Yesterday I managed to catch a matinee showing of the newest indie sci-fi theater release, I Origins, starring Michael Pitt (whom I must admit I have a bit of a thing for ever since he played Jimmy on Boardwalk Empire), Brit Marling (a real up-and-comer who I adored in the very similar flick Sound of My Voice and was also great in The East), and Àstrid Bergès-Frisbey (the mermaid Syrena from Pirates of the Caribbean 4), with just a dash of Steven Yeun (who you probably know as Glenn from The Walking Dead), and is written and directed by Mike Cahill (who also directed Another Earth, starring co-writer Brit Marling).
The film begins jarringly, though not in the way you might expect–this is no sci-fi dystopia, but instead the real world that we live in. Our lead, Ian Gray (Michael Pitt) meets a fascinating girl at a party (Àstrid Bergès-Frisbey), but she suddenly leaves. The next day he tries to get on with his life, and his roommate and lab partner (Steve Yeun) introduces him to their new research assistant, Karen (Brit Marling). However, Ian is still preoccupied by that strange girl, and through a series of happenstances that seem far too good to be true he actually manages to find her again, whereupon the two engage in a passionate, if somewhat clichéd, love affair.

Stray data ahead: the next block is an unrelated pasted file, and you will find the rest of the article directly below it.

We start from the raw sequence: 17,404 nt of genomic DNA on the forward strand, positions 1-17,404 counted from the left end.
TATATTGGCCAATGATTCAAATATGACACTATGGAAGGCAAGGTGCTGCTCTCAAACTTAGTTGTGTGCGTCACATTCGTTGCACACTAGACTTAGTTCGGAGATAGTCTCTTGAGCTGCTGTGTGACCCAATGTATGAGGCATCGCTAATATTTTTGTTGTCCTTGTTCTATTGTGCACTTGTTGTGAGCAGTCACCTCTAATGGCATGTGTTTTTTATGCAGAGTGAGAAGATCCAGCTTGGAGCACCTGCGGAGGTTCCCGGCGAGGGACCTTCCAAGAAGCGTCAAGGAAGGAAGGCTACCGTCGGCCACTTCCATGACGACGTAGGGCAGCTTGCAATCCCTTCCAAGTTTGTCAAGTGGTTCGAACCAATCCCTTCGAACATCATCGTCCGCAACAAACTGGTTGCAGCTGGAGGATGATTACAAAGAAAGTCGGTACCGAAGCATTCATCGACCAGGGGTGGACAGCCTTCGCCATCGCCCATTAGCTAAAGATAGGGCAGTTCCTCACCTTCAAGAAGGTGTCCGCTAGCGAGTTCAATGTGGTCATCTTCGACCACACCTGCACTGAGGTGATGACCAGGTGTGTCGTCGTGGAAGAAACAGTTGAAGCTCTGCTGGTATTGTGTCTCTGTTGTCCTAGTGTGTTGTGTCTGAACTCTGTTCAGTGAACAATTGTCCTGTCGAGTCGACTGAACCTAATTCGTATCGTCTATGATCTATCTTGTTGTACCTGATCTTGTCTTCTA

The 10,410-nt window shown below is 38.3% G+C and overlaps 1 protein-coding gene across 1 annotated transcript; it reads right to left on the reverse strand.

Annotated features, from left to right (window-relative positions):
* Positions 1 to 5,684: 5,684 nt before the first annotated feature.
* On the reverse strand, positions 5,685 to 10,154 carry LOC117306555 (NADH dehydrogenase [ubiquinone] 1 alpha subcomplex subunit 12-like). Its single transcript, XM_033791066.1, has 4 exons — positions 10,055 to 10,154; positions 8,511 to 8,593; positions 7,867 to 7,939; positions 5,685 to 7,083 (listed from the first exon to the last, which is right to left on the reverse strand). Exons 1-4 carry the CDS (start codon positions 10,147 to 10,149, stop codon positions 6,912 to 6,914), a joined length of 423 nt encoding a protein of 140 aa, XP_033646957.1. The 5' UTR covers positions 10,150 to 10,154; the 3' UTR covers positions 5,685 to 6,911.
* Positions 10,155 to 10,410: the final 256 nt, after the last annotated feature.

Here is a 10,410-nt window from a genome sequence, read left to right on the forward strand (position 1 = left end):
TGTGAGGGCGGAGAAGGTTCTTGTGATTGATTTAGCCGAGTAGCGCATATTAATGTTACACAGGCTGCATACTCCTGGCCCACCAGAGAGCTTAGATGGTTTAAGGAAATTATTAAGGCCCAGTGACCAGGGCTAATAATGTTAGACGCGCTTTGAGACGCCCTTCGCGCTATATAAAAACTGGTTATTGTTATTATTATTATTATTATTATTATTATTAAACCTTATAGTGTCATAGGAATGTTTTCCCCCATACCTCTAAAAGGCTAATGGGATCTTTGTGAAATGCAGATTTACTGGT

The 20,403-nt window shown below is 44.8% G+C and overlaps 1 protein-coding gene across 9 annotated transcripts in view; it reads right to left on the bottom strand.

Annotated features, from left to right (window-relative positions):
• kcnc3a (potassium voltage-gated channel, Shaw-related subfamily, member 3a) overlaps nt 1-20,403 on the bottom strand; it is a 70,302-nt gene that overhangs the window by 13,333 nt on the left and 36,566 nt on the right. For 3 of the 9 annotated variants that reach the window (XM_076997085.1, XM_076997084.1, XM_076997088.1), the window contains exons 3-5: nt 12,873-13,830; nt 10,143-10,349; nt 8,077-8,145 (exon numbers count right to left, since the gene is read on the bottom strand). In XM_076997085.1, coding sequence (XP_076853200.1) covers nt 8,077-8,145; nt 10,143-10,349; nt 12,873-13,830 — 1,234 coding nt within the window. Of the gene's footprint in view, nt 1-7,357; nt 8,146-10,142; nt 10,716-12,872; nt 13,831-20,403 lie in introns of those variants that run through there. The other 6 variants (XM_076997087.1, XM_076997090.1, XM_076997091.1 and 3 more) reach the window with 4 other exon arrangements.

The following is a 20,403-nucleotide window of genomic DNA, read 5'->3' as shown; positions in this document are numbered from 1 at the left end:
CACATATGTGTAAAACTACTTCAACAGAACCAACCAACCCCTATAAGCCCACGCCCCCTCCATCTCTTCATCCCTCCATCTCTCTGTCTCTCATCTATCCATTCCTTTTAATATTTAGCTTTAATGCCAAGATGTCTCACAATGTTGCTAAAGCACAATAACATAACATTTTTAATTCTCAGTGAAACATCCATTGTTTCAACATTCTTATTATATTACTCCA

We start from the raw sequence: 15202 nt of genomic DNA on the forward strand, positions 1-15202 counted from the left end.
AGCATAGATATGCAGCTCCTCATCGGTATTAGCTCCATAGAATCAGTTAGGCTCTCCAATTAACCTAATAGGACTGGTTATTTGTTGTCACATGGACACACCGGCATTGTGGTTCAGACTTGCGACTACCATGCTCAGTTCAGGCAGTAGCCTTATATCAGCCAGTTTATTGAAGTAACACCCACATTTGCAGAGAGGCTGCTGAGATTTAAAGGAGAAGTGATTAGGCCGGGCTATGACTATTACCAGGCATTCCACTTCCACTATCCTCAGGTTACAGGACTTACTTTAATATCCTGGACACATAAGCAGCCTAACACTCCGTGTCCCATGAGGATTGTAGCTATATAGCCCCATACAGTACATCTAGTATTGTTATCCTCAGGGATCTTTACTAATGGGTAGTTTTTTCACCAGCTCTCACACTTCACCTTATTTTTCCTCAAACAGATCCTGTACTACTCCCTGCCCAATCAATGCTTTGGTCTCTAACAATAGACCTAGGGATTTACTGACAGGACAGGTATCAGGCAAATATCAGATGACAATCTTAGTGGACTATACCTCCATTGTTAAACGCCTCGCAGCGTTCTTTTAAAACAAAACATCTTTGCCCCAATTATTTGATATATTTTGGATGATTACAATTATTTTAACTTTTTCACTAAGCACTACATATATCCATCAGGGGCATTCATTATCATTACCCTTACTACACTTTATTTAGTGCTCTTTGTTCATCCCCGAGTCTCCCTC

This synopsis encompasses about the first half of the film, and it’s all I’m going to give you, because the narrative goes in a very different direction than one would expect. However, don’t go in expecting that direction to be trippy, hard-line sci-fi like I did, or you may be disappointed: while the film toes the line of sci-fi, it never truly crosses it, leaving us with plenty of questions. Instead, it favors exploring the gap between the know and the unknown, between science and faith. Ultimately, I really enjoyed this approach, but it was not what I expected going in.
The movie is definitely influenced by and pays homage to the classic 1997 Spanish-language sci-fi flick Abre los ojos (in English, that’s “open your eyes”)–better know stateside as the original Spanish version of the American remake Vanilla Sky, with eyes being an obvious connecting theme between the two; if you enjoy this movie and are looking for something similar to check out, Abre los ojos would be a great place to start. The aforementioned 2011 feature Sound of My Voice also provides a similar tone and ambiance–logical, considering it features many of the same collaborators, namely Brit Marling. If, on the other hand, this film leaves you wanting a more definitive sci-fi touch, check out the now-cult sci-fi hit Primer or the 2007 Spanish-language Timecrimes (I swear I don’t just watch Spanish sci-fi, they just seem to be making some of the best of it in the past few decades!).
While I did enjoy the film and was actually pleasantly surprised by the ways it didn’t live it up to my expectations, I still felt like there was a lot of build-up for not as much pay off as I was hoping for. Overall, I would give this film 3 1/2 Super Stars out of 5.